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B. LIPSITZ COMPANY v. ROY WALKER (01/14/87)

filed: January 14, 1987.

B. LIPSITZ COMPANY, A CORPORATION
v.
ROY WALKER, AN INDIVIDUAL, APPELLANT



Appeal from the Order of the Court of Common Pleas of Allegheny County, Civil at No. GD 85-11205

COUNSEL

Conrad A. Johnson, Pittsburgh, for appellant.

James P. McKenna, Jr., Pittsburgh, for appellee.

Del Sole, Kelly and Popovich, JJ. Kelly, J., concurs in the result.

Author: Popovich

[ 361 Pa. Super. Page 240]

This is an appeal from an order of the Court of Common Pleas of Allegheny County denying a petition to strike and/or open a confessed judgment entered against the defendant/appellant, Roy Walker.*fn1 We reverse in part and affirm in part.

On December 30, 1983, the defendant executed a non-negotiable judgment note in the amount of $80,000, payable on demand, in favor of Pittsburgh National Bank. The note contained a confession of judgment clause. On June 25, 1985, the note was assigned by the bank, for value received, to B. Lipsitz Company, the plaintiff/appellee. The next day the plaintiff confessed judgment against the defendant (note plus interest) for $88,948.47.

On July 26, the defendant filed a petition seeking to open judgment, a rule to show cause and a stay of execution. In support of the petition, the defendant averred that he signed the December 30 note merely as an "accommodation" for his then counsel, Herman Lipsitz -- president/joint owner with his wife of B. Lipsitz Company, upon being advised by him that B. Lipsitz Company and the plaintiff were experiencing financial difficulty. He also alleged that he never received any portion of the $80,000 recited in the note.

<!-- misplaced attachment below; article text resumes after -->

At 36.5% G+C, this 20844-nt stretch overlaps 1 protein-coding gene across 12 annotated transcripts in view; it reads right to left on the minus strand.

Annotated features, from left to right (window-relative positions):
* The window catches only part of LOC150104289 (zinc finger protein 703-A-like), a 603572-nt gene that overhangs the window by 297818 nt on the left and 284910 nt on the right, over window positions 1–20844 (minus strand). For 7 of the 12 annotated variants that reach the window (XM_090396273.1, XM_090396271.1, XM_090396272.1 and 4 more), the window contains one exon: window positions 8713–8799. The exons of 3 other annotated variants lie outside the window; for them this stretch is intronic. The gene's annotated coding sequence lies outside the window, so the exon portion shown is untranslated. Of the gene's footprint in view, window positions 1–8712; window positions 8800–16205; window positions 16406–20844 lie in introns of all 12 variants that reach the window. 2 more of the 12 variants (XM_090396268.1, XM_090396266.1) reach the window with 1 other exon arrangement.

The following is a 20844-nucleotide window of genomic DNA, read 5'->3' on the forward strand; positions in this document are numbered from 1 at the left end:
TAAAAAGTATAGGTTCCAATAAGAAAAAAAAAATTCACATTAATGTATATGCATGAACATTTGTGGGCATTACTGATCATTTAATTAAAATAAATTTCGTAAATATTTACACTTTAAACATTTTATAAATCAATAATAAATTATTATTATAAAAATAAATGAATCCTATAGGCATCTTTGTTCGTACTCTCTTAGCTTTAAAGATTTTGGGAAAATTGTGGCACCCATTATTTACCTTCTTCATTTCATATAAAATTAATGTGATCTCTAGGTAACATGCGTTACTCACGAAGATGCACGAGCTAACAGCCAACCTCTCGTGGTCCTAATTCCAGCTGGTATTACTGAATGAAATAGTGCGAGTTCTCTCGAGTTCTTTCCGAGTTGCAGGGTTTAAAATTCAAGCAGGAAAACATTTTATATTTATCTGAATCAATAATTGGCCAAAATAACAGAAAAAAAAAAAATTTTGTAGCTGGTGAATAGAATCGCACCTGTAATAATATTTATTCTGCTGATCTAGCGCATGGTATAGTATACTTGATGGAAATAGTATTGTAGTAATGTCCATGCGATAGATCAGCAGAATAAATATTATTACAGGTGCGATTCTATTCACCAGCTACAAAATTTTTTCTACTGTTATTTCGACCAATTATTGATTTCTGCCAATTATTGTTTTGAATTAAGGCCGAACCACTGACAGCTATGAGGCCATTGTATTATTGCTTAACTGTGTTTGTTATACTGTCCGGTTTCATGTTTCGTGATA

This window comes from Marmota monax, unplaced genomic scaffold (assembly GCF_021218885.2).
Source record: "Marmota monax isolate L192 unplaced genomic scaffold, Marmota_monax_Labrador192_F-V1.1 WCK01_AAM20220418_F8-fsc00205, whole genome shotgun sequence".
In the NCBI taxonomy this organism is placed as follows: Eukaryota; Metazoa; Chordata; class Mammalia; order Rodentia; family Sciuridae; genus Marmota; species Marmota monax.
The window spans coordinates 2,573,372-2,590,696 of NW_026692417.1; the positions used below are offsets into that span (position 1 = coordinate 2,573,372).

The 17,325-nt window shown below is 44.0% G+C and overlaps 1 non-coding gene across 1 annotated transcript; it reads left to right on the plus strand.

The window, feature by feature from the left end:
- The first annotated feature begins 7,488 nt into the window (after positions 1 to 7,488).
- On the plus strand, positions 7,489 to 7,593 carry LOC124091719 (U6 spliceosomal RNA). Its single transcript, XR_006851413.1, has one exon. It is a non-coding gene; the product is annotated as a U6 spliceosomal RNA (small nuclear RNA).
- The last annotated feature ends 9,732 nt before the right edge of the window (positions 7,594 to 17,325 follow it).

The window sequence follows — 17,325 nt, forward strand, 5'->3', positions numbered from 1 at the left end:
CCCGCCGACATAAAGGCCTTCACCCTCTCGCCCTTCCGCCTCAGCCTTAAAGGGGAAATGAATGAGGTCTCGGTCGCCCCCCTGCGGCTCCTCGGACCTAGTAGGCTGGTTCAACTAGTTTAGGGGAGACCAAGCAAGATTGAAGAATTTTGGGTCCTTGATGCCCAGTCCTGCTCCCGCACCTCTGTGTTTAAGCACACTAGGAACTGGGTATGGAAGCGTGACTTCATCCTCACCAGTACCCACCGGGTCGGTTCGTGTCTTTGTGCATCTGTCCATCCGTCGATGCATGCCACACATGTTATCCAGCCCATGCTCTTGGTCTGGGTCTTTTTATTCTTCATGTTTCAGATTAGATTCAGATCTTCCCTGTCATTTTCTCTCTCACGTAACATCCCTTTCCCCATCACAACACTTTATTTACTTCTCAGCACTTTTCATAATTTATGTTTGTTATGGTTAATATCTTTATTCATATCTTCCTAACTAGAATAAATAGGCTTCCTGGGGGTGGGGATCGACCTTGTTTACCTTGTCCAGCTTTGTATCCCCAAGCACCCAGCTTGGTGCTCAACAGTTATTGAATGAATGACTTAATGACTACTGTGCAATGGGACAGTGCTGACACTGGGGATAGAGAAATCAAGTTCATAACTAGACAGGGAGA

The court below stayed all execution proceedings, made the rule returnable within twenty days and ordered the parties to proceed in accordance with Pa.R.Civ.P. 209 by order of even date.

[ 361 Pa. Super. Page 241]

On August 21, an answer to the petition to open was filed by the plaintiff denying that it had represented to the defendant (through Herman Lipsitz) that it was experiencing financial difficulty, or that the note was executed simply as an accommodation or favor to it without consideration. On the contrary, the plaintiff alleged that the defendant was indebted to it for $108,648.17 in merchandise (cigarettes and book matches) received but never paid for, and, thus, the requested demand for payment of the debt by the plaintiff was made. The defendant, supposedly, obtained a loan from Pittsburgh National for $80,000 for partial payment on this debt at the request of the plaintiff. When the defendant failed to make payments on principal and interest, the plaintiff was forced to pay back the loan. This was so, according to Herman Lipsitz, because B. Lipsitz Company was the "guarantor" on the note. In turn, after payment of the note was satisfied, Pittsburgh National assigned the judgment note to the plaintiff. Further, the plaintiff specifically denied that no consideration existed in the transaction producing the judgment note.

In the new matter portion of the reply, the plaintiff argued that the defendant's failure to assert equities and a valid defense warranted a denial of his petition to open judgment.

In a response to the rule to show cause order, the defendant contended that he "recently discovered another meritorious defense to the Confession of Judgment", i.e., Pittsburgh National's earlier confession of judgment (of May 6, 1985) on the subject note for $10,000 restricted the assignee (plaintiff) of the same note to the receipt of $10,000 and not $80,000.

The defendant sought leave to amend his earlier petition to open and proceed with depositions and other discovery matter prior to scheduling an argument date. The court agreed and entered an order on September 24 granting the defendant "leave to amend his Petition and . . . to proceed with depositions in accordance with Rule 209."

[ 361 Pa. Super. Page 242]